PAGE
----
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I have suddenly remembered with a painstaking level of detail a supernatural short story I have read in the late '90s or early '00s, most likely in Italian or - less likely - in English in a school anthology book, but my search engine skills have failed me badly and I can't identify it.

The protagonist is an artist that, after being struck by inspiration, draws a corpulent man under trial, in the defendant seat, nervously crumpling his hat among his hands and looking very disconcerted. Content with his drawing, the protagonist then goes to the city for a walk and sees a gravestone with his own name and the current date in front of a shop.

The owner of the shop - the sculptor - turns out to be the man he drew in his cartoon. Finding out about this incredible coincidence, they decide to have dinner together, after which the protagonist starts writing something in his diary about hearing the sculptor preparing his tools for something.

The story ended there, but the implication (never stated explicitly) was that the sculptor murdered him - effectively making the gravestone predicting his death and the cartoon predicting the trial that would have ensued.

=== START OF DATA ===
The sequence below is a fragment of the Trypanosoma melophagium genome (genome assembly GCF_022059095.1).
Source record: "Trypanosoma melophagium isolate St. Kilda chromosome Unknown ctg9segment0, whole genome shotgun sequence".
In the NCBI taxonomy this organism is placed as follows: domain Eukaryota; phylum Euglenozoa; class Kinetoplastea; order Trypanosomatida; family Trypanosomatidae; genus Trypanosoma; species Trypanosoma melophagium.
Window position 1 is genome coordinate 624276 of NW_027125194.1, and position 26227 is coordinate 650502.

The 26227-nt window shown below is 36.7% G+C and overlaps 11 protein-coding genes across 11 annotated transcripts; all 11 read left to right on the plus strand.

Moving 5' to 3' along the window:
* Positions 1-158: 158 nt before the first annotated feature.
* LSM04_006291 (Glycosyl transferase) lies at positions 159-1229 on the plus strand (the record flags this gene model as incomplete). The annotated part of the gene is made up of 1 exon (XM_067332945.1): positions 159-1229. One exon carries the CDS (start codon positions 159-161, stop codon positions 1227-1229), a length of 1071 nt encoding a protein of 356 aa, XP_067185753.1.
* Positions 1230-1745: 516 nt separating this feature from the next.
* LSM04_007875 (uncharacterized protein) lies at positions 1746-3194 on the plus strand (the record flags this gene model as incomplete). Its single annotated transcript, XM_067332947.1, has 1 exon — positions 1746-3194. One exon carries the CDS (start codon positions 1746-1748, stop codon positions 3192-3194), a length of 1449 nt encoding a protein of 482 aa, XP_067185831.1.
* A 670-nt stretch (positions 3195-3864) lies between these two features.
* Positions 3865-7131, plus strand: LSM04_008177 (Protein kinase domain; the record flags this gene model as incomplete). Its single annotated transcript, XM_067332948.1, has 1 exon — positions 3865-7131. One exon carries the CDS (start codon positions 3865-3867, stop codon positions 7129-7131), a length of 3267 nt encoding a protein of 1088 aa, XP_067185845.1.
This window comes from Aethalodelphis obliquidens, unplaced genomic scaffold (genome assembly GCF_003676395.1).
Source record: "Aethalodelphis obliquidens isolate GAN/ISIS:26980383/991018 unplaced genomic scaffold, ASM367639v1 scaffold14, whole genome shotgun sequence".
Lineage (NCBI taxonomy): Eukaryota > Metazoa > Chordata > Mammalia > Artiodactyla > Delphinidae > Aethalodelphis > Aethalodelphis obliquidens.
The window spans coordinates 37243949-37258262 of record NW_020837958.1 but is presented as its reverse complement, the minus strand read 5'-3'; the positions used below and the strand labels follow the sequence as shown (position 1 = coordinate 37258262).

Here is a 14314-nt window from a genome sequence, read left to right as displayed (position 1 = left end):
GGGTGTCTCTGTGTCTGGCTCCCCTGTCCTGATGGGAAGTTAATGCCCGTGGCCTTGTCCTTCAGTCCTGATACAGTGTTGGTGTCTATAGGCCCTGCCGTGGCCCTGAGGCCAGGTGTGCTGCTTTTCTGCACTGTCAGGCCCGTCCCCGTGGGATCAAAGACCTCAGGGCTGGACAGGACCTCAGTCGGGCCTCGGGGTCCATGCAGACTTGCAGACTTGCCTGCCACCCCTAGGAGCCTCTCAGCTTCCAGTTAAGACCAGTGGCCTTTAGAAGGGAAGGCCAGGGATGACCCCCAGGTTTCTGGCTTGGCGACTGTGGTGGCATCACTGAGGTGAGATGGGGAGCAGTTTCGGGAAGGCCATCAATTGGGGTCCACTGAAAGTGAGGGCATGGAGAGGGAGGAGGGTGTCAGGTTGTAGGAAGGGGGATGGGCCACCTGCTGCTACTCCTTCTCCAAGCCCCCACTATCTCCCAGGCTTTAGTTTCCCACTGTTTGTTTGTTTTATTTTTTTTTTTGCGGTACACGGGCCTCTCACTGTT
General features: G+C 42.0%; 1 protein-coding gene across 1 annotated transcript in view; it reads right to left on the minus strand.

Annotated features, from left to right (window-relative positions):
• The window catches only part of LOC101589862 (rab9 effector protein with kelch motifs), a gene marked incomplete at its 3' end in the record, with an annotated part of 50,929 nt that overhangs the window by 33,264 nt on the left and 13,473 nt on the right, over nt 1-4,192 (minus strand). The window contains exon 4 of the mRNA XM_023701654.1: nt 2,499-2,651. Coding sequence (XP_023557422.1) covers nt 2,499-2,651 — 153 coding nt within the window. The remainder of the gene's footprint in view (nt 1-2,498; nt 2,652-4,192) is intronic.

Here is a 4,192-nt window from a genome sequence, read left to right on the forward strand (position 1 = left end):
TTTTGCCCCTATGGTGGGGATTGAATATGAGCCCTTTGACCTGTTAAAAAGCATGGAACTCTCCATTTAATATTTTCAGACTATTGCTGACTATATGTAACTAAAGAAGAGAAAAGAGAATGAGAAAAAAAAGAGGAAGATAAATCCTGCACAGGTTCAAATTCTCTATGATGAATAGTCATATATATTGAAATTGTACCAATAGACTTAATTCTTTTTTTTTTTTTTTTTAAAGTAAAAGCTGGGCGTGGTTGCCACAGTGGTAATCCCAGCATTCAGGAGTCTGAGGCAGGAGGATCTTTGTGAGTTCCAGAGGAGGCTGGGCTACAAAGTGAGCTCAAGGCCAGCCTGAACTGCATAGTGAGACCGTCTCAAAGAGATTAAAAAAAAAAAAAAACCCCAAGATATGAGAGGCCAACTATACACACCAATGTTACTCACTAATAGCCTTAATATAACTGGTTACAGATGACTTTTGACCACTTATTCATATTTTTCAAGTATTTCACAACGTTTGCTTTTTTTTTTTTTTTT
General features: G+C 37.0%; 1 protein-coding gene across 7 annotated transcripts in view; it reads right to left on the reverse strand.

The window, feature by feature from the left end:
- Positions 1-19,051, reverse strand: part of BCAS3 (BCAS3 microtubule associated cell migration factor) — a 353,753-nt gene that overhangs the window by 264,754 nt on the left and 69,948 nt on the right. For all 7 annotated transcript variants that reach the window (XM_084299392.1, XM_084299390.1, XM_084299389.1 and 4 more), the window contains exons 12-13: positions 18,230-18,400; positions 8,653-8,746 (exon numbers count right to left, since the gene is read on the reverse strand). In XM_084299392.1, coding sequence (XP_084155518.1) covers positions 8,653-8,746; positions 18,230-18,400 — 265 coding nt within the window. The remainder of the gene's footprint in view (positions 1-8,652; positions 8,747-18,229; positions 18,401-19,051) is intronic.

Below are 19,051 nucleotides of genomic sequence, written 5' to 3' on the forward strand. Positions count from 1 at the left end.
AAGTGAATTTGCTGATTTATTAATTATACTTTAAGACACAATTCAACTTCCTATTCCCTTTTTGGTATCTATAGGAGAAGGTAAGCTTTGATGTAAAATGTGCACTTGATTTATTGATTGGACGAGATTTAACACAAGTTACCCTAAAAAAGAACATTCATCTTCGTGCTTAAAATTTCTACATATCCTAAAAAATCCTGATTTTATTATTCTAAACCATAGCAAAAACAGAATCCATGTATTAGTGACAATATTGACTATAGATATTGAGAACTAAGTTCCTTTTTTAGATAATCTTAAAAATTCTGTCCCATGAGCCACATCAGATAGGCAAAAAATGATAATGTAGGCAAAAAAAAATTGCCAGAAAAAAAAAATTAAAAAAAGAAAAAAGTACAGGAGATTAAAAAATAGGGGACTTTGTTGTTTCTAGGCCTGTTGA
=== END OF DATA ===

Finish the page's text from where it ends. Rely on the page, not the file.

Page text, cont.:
I have tried several combinations of "suspense short story drawing trial sculptor gravestone" and other combinations of related words, but nothing turned out.

Any ideas on what that might be?

2 Answers 2

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If the story was in text I think it was August Heat by William Fryer Harvey. You can read the entire story here.

"The protagonist is an artist that, after being struck by inspiration, draws a corpulent man under trial, in the defendant seat, nervously crumpling his hat among his hands and looking very disconcerted. "

The final result, for a hurried sketch, was, I felt sure, the best thing I had done. It showed a criminal in the dock immediately after the judge had pronounced sentence. The man was fat -- enormously fat. The flesh hung in rolls about his chin; it creased his huge, stumpy neck. He was clean shaven (perhaps I should say a few days before he must have been clean shaven) and almost bald. He stood in the dock, his short, clumsy fingers clasping the rail, looking straight in front of him. The feeling that his expression conveyed was not so much one of horror as of utter, absolute collapse. There seemed nothing in the man strong enough to sustain that mountain of flesh.